His chill-out time disturbed, Simba growled softly over the traffic on the cat superhighway, a 2-foot-long tunnel connecting the laundry room to the catio, or patio for cats built at his owner’s Holbrook home
“He’s like a troll — you have to answer a question before he lets you through,” joked his owner, Carol Agro, as she watched Simba perching on a shelf overhead.
The cat foster mom has spent thousands of dollars — she fears tallying up the bills — renovating part of her house into kitty heaven over the past two years. She has a screened-in patio so they can sniff the fresh air. There’s an overhead catwalk in the laundry room. Her garage, too small to fit a car anymore, is now a cat room with heat and air conditioning and shelves at different heights so her pets can scamper.
Agro, 58, a tech company employee, said she plans to make another opening to the catio to reduce the traffic jam, as well as other changes. “I keep playing with things,” she said. “You have to let them tell us what they like.”
Agro is not alone in her passion. Incorporating cat and dog amenities into the architecture of homes has been a furry trend nationwide, according to designers, builders and other experts. Some call it “barkitecture,” and others “catification,” a term coined by Animal Planet cat whisperer Jackson Galaxy.
The trend comes on the heels of an uptick in animal adoption and foster applications at the height of the pandemic, when many housebound people sought to the company of pets.
The aim of pet amenities is to enrich animals’ lives while giving their owners a bit of convenience and perhaps assuage their guilt at leaving their pets alone while they’re out of the house.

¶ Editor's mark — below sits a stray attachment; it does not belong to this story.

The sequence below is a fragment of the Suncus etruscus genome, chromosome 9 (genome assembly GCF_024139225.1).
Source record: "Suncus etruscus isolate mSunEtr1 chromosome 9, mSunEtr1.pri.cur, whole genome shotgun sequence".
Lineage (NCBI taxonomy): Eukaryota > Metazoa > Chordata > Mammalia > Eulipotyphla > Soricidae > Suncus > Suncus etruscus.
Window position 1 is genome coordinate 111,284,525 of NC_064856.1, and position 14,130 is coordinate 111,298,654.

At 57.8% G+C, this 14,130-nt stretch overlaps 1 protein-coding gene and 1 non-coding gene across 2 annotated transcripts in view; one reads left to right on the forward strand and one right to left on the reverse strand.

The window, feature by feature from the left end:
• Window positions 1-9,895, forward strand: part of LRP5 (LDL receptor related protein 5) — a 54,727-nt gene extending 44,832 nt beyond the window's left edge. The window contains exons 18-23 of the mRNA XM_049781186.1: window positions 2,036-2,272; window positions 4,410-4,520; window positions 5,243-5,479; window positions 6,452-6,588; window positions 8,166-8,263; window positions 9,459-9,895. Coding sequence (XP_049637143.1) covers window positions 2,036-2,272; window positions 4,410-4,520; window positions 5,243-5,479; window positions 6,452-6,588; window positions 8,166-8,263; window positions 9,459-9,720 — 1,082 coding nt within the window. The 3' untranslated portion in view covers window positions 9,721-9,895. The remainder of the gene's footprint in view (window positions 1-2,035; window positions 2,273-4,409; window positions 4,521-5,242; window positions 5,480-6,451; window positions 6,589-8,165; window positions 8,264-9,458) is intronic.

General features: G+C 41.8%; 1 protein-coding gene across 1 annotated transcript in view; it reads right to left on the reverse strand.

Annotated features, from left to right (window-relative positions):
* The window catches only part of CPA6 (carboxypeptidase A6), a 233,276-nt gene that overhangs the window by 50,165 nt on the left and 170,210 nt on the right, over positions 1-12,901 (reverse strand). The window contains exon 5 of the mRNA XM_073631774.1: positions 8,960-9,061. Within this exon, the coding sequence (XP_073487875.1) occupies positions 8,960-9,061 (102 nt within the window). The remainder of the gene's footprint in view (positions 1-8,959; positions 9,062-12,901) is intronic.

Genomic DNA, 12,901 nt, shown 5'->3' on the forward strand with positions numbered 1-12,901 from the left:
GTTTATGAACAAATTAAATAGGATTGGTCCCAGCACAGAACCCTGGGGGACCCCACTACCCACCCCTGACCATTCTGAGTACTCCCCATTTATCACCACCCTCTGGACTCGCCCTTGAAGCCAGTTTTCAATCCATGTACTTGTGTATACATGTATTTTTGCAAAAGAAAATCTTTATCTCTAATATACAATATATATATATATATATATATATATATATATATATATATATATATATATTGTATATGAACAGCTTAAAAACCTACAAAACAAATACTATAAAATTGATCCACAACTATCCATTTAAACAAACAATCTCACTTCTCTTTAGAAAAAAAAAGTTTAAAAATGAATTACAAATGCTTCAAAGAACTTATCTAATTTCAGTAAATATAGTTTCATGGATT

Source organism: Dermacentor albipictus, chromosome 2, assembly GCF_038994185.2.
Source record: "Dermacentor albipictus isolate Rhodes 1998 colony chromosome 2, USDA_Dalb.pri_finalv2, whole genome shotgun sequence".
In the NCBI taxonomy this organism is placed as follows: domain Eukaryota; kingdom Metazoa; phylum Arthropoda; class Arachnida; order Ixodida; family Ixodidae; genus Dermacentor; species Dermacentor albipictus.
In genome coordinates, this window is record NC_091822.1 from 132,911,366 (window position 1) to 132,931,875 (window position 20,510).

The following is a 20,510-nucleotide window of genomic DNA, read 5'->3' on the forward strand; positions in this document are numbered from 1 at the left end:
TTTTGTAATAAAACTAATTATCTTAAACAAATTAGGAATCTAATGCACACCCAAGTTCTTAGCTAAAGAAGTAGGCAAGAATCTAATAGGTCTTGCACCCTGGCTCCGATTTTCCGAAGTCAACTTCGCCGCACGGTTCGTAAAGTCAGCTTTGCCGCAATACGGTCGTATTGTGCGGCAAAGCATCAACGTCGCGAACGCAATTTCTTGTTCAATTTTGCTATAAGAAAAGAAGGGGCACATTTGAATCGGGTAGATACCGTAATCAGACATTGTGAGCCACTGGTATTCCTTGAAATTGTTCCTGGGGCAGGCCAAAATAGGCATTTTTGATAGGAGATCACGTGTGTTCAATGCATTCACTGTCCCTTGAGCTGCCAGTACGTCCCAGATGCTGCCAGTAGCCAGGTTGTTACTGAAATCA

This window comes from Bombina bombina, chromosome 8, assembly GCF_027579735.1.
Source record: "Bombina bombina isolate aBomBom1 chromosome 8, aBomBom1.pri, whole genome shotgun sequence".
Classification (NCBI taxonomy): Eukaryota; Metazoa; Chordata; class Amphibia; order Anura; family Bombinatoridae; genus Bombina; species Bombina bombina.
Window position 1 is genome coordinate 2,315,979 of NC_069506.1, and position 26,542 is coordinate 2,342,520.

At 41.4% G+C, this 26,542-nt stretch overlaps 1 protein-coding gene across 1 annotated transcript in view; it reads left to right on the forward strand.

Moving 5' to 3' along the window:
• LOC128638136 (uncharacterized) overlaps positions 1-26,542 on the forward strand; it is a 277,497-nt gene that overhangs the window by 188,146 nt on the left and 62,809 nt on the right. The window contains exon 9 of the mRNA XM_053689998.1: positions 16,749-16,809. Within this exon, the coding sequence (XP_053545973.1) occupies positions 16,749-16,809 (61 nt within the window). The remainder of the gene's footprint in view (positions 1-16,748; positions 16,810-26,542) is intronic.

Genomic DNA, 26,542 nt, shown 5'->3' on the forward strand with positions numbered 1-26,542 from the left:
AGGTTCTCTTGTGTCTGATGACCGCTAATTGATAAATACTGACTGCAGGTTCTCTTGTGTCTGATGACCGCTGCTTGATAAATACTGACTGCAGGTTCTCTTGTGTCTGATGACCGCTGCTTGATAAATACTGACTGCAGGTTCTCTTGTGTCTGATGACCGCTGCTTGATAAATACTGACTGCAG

Enhancing the home for pets can take many forms. Low kitchen drawers can be pulled out with food and water bowls matched perhaps with a faucet close to the floor. Prefab window enclosures and do-it-yourself catio plans allow cats to observe nature while birds stay safe.
A backyard sandbox can satisfy a dog’s yearning to dig and provide shade with a wooden roof. And why seal off the cramped area under the stairs — that’s territory for a cat or dog bed.
After all, as many animal lovers say: Pets are practically people, but just with four legs, and deserve their own space for sleeping, playing and even getting shampooed.
Dash, a cinnamon poodle puppy, gets washed and blow-dried every other week at the do-it-yourself “dog spa” at The Brix, a 180-apartment complex in Uniondale, where he lives with owners Davon and Danielle Livingston. The pooch also gets regular walks at The Brix dog park, which is filled with agility and play stations.
Davon, 33, a health and fitness coach, and Danielle, 32, a third-grade teacher, said they had been thinking of getting a dog for some time, but with their busy lives, it didn’t make sense until they found The Brix with its dog-geared amenities, which are accessible round the clock.
“Dash is so active,” Danielle Livingston said. “It wouldn’t be as much fun if he didn’t have a place to play.”
There are about 55 dogs owned by a quarter of the residents at The Brix, which opened last year, said Khalifa Williams, senior property manager at the rental complex.